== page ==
Uri Attack : Does The Indian Media Need A Code Of Ethics – Views From Prabhakar

Prime time on TV channels over the last few days have become a brainstorm on how India should respond to the attack on our soldiers in Uri and trying to second guess the Government’s thinking on the subject.

Is that the role of media? To get together a panel of experts who decide what the Government’s action should be? The benefit of a brainstorm from the best people in the country freely available to the enemy?


Is that the right way for journalists to discuss the war strategy for India? Does a country lay open their war-room discussion open to the public or the enemy in full view for everyone in the world to watch?

Some reports on television even alluded to confidential information on the governments plans to 6 options. Lets assume that journalists even had access to confidential information in the government? Would they forsake their country by letting the enemy know what exactly they are thinking? Is there no responsibility in reporting?

Its almost like showing your opponent your hand in a card game.

Does the US media lay open all their war-room plans for their various conflict areas around the world, and encourage discussion amongst a panel of experts on what the US Government should do?

Somewhere media needs to show a more respectful and responsible role and leave important things to the Government.

It may be too late already, but the time has come for India to enforce responsible journalism. It has been proven on many previous occasions that the irresponsible and selfish behaviour of media owners to increase their readership or viewership at the cost of everything else, has endangered the public interest.


Responsible Journalism. Remember 26/11?


26/11 was the first evidence of TV media having played a disastrous role in endangering the lives of people and causing irreparable damage to property. Besides of course inordinately delaying the final reigning in of the terrorists, TV media actually abetted the crime by giving a blow-by-blow, minute-by-minute coverage of the police’s moves to the terrorists holed up in the Taj Mahal Hotel. For the terrorists it was like playing a chess game where you are told the opponent’s moves well in advance.

There are innumerable cases since. Television media has unfortunately taken on the role of a public vigilante but who discusses in public what should actually be kept secret for the security of the country.


Do we have a Code of Conduct for Journalism?


The Society of Professional Journalists one of the oldest societies of professional journalists in the US in their pre-amble say that public enlightenment is the forerunner of justice and the foundation of democracy. However it equally cautions by adding that the ethical journalist acts with integrity. But one of the four key tenets of their philosophy is Minimize Harm. I quote from their Code of Ethics below:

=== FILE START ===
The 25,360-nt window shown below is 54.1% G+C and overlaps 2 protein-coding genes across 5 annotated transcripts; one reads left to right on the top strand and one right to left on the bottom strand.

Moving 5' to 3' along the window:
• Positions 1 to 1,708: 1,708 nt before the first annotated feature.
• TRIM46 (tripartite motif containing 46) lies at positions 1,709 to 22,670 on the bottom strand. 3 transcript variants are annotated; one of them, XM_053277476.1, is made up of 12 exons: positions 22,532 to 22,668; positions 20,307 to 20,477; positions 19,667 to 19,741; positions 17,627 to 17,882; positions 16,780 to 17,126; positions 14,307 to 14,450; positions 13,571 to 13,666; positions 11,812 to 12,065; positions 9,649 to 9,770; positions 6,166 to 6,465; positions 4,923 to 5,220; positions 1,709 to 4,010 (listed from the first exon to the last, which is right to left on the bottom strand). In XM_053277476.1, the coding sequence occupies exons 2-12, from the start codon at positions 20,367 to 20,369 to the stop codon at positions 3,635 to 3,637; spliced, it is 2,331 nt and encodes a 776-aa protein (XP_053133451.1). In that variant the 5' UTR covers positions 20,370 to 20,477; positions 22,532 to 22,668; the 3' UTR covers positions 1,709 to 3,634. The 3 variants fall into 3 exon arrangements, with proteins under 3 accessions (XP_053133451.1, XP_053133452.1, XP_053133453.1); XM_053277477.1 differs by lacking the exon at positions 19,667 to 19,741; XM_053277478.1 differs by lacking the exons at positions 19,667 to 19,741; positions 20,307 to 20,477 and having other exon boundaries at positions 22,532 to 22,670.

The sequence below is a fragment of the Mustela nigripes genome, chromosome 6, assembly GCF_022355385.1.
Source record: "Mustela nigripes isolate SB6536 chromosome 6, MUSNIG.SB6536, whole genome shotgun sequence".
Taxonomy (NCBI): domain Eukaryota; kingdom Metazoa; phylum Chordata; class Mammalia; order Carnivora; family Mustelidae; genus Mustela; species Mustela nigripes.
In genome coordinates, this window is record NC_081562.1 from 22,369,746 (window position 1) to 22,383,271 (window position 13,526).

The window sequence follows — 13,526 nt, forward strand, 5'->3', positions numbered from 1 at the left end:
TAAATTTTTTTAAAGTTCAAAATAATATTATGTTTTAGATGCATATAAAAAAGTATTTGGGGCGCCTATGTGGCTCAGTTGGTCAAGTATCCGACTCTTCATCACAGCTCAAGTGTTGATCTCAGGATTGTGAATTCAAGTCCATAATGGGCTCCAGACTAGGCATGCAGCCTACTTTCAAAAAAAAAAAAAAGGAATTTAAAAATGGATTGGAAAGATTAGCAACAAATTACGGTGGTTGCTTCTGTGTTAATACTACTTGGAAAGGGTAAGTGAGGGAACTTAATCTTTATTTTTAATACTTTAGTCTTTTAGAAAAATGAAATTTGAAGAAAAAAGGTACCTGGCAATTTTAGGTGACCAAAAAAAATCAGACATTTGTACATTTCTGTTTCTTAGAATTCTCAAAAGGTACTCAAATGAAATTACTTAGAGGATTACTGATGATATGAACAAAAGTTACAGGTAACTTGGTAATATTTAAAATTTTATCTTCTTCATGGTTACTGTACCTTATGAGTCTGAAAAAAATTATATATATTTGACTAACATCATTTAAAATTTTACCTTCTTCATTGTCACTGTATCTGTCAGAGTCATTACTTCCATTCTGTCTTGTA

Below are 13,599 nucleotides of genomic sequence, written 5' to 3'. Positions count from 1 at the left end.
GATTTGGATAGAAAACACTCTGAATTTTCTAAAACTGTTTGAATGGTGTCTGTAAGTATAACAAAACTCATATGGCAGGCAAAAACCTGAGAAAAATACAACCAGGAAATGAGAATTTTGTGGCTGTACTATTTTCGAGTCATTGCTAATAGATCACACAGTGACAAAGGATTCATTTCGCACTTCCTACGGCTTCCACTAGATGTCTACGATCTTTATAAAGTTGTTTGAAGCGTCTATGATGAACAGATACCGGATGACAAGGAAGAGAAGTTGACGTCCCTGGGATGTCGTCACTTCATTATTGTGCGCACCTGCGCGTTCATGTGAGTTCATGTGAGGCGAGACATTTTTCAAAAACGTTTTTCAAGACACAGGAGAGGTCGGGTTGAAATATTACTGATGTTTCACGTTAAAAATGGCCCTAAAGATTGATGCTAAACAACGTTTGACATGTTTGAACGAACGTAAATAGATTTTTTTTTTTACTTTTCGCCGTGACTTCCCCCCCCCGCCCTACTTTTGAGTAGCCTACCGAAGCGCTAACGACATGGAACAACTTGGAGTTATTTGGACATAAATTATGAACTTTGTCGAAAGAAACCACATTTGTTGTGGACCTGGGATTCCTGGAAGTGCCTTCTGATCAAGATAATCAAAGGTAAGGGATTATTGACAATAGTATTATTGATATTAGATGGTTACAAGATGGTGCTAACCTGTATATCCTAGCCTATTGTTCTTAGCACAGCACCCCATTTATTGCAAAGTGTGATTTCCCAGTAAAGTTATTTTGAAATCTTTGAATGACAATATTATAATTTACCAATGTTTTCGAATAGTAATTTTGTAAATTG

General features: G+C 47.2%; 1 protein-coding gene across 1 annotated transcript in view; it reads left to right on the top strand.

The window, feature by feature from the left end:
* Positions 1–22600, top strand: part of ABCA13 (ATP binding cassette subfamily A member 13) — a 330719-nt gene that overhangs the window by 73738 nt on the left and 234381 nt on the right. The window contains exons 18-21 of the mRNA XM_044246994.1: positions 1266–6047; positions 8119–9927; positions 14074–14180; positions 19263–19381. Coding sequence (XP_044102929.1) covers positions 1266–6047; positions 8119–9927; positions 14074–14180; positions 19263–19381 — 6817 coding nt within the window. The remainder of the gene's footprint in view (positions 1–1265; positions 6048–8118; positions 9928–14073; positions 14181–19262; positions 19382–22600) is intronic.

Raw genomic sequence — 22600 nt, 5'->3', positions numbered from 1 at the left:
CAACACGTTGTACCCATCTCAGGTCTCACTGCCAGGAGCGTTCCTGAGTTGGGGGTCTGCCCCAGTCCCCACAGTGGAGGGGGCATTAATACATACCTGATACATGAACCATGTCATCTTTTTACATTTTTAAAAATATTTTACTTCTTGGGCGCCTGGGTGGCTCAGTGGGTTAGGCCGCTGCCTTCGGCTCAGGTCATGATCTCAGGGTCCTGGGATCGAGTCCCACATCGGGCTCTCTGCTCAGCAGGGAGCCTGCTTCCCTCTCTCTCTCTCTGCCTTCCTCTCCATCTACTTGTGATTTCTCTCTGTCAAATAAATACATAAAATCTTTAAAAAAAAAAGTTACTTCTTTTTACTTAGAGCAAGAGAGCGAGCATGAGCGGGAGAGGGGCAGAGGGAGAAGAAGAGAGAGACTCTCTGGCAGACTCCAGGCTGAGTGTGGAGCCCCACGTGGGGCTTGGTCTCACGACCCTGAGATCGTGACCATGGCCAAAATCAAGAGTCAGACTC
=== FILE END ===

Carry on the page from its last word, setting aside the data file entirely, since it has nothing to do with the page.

‘Ethical journalism treats sources, subjects, colleagues and members of the public as human beings deserving of respect.

Journalists should :

  • Balance the public’s need for information against potential harm or discomfort. Pursuit of the news is not a license for arrogance or undue intrusiveness
  • Show compassion for those who may be affected by news coverage. Use heightened sensitivity when dealing with juveniles, victims of sex crimes, and sources or subjects who are inexperienced or unable to give consent.
  • Recognize that legal access to information differs from an ethical justification to publish or broadcast

It is quite clear that in the case of the 26/11 attacks or the Uri attacks, the media has moved without a code of conduct. They have ‘impishly done exactly what they want to do.’


News Channel or Soap Opera?


A long time ago a friend of mine was in an interview for a top job in one of the country’s premier media houses, when he was asked the question ‘what would you do with our premier economic daily?’ He had answered ‘ I would make it the Economist in broadsheet’. The interview panel then cautioned him that at the next stage in the interview process he would meet the owners of the media and if he was asked that question again, this was the wrong answer. He couldn’t help asking what was the right answer. He was told that the media owners believed that newspapers were like a piece of soap, and that they needed to be promoted just like soap or in other words like any other fmcg product.

Who would have thought that 10 years later our TV channels would turn news into soap operas? For the owners of the media I have one last quip. Soap doesn’t have a conscience. A piece of news on the other hand is heavily laden with a conscience and a great responsibility both to the public and the country.



About the Author:

Prabhakar Mundkur is an ad veteran with over 35 years of experience in Advertising and Marketing. He works as an independent consultant and is also Chief Mentor with Percept H. All previous posts of Prabhakar can be found here.